Understanding ssh-agent and ssh-add

You may have come across the following message when doing some operation that uses your private key, such as working with git or ssh:

Enter passphrase for key '/home/user/.ssh/id_rsa':

So you go ahead an enter your password, allowing the key to be used. This is fine, at least for the first time. You definitely want a passphrase on your keys, so that there's some level of security against someone hijacking your computer, but you don't want the inconvenience of having to type your passphrase every damn time you use your key.

ssh-agent and ssh-add

You can fix this problem with a combination of ssh-agent and ssh-add. The agent should be running in the background, which allows us to use ssh-add to permanently authorise the use of our keys for the agent's session.

For too long I didn't understand the basic operation of these commands, so I took a shotgun approach to managing my key authorisation (mainly lifted from various blog posts, which were few and far between). For a long time, I lived with this code in my shell's configuration file without understanding what it was doing:

eval $(ssh-agent) > /dev/null

This created a new agent every time I started a new shell (i.e. a new terminal tab, or a new window in tmux). If I had 10 windows open, which isn't unusual, I would have 10 ssh-agents running. On top of this, I would have to run ssh-add in every shell to allow the use of my keys, or suffer the repeated requests for my key's passphrase.

This was clearly the wrong way of doing things, and I couldn't find a single post that seemed to recognise my problem, let alone offer a sensible solution. So I took a step back and started looking at how the agent worked.

A closer look at ssh-agent

Running ssh-agent in your terminal starts a daemon process and outputs a few lines of shell script:

$ ssh-agent
SSH_AUTH_SOCK=/tmp/ssh-MUyniqn10506/agent.10506; export SSH_AUTH_SOCK;
echo Agent pid 10507;

We can check that the agent is running:

$ ps x | grep ssh-agent
10507 ?        Ss   0:00 ssh-agent

If we take a closer look at the shell script that the command spat out, we can see that it's setting some environment variables. Specifically, it's setting $SSH_AUTH_SOCK and $SSH_AGENT_PID.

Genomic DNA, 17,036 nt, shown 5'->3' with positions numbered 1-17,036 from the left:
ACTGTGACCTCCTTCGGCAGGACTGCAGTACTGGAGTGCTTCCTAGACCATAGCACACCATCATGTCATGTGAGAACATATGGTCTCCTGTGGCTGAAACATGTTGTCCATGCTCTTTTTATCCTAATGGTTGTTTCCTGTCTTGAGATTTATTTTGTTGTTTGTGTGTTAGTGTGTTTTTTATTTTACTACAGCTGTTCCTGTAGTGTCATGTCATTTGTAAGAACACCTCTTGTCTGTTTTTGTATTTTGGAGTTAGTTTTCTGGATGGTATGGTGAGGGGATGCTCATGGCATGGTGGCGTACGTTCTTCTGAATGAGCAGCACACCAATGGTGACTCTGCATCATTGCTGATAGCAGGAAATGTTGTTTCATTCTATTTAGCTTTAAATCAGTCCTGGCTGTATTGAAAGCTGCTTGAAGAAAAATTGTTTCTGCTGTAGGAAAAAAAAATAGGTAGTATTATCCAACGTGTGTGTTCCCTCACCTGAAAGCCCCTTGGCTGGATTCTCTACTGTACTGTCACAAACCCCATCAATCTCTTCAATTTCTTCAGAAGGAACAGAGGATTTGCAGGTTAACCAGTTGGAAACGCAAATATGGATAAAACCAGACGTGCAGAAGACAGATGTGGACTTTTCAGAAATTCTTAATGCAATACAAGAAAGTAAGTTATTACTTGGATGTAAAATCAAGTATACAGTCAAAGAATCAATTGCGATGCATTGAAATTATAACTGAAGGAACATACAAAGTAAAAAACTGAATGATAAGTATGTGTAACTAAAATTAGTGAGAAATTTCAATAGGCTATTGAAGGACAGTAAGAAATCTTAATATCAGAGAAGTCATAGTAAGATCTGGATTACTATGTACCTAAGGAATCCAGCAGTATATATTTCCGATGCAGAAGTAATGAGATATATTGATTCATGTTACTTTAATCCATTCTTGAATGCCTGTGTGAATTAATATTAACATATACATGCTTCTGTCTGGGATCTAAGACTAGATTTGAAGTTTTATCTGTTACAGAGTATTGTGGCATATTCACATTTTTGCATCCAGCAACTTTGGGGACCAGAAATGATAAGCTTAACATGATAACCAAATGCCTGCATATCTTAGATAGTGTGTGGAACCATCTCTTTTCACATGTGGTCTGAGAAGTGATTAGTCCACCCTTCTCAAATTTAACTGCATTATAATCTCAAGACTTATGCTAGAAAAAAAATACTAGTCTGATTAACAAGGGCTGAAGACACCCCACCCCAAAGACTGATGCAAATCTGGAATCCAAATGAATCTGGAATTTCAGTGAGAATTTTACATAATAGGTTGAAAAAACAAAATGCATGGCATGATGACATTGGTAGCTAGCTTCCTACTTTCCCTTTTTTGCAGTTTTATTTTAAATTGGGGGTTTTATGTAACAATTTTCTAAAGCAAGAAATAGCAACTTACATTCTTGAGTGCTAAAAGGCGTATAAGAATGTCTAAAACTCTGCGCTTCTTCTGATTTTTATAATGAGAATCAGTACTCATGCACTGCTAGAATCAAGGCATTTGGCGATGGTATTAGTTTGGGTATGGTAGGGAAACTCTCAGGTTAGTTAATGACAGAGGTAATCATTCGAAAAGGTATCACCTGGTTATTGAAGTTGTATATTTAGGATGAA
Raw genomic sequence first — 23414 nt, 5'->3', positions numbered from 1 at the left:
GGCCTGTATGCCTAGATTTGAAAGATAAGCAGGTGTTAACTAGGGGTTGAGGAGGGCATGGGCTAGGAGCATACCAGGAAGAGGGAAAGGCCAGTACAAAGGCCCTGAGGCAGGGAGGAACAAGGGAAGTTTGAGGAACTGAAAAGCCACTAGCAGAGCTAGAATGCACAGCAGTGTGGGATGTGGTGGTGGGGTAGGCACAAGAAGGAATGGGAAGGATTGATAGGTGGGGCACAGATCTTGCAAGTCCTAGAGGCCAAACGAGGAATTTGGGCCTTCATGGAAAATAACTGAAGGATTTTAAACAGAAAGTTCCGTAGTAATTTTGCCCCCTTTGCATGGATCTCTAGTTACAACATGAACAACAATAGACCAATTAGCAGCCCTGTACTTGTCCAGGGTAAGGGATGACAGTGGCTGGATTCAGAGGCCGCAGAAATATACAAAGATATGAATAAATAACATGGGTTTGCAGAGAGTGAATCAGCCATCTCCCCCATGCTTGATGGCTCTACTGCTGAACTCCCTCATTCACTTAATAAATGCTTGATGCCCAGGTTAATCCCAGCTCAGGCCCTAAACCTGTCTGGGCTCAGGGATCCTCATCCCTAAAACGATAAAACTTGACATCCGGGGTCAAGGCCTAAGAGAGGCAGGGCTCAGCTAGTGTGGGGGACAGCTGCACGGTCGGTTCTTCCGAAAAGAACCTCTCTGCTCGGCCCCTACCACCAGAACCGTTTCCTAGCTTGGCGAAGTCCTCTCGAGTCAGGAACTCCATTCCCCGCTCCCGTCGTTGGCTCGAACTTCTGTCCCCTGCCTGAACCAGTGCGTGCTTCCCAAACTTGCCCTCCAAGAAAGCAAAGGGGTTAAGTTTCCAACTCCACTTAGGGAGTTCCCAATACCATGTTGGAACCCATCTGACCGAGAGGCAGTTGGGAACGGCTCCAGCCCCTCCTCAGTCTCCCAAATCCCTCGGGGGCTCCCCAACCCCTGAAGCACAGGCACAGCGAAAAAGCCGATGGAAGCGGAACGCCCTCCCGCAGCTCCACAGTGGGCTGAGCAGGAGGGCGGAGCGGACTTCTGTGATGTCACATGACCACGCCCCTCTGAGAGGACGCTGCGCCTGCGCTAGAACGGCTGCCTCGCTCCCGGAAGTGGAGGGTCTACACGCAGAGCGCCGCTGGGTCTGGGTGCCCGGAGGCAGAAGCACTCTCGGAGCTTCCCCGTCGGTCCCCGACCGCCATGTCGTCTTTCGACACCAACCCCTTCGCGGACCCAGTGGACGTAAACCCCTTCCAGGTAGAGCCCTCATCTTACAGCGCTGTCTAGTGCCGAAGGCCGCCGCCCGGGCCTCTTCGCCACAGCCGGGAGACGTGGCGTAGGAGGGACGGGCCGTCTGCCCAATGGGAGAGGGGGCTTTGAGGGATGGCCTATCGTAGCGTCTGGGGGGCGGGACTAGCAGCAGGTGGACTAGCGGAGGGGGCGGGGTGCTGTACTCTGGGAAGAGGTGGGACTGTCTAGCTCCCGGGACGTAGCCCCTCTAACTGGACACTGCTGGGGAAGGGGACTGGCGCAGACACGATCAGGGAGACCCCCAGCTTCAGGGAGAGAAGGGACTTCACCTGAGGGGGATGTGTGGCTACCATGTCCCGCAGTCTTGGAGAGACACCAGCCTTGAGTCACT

Unsurprisingly, $SSH_AGENT_PID is set to the PID of the agent daemon, which we confirmed by checking the process table. This is used by ssh-agent -k, which kills the agent whose PID is set in that environment variable. It's not essential for ssh-add, however.

$SSH_AUTH_SOCK contains the path of the unix file socket that the agent uses for communication with other processes. This is essential for ssh-add. If you try to run ssh-add without this environment variable set, or with an incorrect one, you will get the following error:

Could not open a connection to your authentication agent.

I don't fully understand the design decision behind ssh-agent, which prints fairly essential information out as executable code, and doesn't update the current shell with the required environment variables; that just seems a bit bizarre to me. But it is what it is, and the bottom line is that we need to keep track of our agent's file socket to be able to be able to remember the passphrases for our keys across multiple shell sessions.

Starting the ssh-agent and updating the current shell

Very simply, instead of running ssh-agent and having to copy and execute the output to your current shell, you can just evaluate the output:

$ eval $(ssh-agent) > /dev/null

The output redirect just gets rid of the printed "Agent pid blah blah".

We can then run ssh-add, which unlocks our key permanently (or start the agent with the -t switch to specify a lifetime), allowing us to have blissful, uninterrupted private-key-based activity; truly the stuff of dreams.

Using the same agent across multiple shell sessions

It would be a pain to have to manually set the $SSH_AUTH_SOCK environment variable in every new shell session. As first-world developer problems go, this ranks quite highly. Fortunately, a delightful chap named Wayne Walker has written a small bash script to locate compatible ssh-agent processes and update the environment accordingly - you can find it on github here.

Download it somewhere accessible (e.g. ~/.ssh-find-agent) and add the following to your shell's configuration file (e.g. ~/.bashrc, ~/.zshrc):

source ~/.ssh-find-agent/ssh-find-agent.bash

Each new shell session will look for an existing ssh-agent session and update the $SSH_AUTH_SOCK environment variable. If you have run ssh-add previously then you won't need to reauthorise your keys.

Nice one Wayne!

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